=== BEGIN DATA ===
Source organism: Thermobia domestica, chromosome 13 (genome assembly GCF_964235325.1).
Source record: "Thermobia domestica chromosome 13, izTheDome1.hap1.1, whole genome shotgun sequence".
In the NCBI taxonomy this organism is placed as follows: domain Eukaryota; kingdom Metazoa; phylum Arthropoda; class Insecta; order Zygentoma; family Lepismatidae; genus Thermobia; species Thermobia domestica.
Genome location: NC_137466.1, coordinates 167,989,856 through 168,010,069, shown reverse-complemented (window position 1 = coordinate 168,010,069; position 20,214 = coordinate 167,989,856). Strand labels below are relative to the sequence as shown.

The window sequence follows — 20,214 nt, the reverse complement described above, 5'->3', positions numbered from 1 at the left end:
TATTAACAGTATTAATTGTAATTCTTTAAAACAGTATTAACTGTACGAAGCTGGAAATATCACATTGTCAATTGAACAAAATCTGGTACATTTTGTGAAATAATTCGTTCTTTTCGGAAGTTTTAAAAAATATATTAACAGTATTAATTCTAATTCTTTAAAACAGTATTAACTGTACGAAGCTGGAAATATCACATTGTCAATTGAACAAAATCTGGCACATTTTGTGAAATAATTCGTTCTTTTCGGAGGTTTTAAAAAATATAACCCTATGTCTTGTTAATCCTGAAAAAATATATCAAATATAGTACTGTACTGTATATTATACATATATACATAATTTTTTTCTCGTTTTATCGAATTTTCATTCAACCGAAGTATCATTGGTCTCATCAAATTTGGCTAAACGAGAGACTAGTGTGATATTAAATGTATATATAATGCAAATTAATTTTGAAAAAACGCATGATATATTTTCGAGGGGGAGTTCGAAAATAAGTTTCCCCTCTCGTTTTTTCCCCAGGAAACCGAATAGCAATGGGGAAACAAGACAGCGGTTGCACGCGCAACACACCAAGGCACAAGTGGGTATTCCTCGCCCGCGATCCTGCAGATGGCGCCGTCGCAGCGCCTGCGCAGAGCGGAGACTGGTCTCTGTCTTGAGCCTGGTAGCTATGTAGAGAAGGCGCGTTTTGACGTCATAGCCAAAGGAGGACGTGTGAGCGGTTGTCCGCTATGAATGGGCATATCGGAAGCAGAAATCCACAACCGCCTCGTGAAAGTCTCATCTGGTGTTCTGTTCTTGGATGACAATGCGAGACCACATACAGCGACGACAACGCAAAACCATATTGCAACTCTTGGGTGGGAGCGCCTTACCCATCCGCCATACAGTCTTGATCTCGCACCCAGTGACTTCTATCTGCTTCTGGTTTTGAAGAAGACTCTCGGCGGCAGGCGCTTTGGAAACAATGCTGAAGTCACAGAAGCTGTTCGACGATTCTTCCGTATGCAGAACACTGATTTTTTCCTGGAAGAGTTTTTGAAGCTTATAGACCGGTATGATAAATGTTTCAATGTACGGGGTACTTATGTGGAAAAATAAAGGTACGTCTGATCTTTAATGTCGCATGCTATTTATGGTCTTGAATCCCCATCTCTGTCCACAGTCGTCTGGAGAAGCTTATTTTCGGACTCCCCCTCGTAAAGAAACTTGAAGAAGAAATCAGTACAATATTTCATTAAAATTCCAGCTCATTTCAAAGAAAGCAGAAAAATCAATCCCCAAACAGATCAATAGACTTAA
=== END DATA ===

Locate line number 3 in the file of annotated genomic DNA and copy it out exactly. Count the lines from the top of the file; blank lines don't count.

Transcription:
In the NCBI taxonomy this organism is placed as follows: domain Eukaryota; kingdom Metazoa; phylum Arthropoda; class Insecta; order Zygentoma; family Lepismatidae; genus Thermobia; species Thermobia domestica.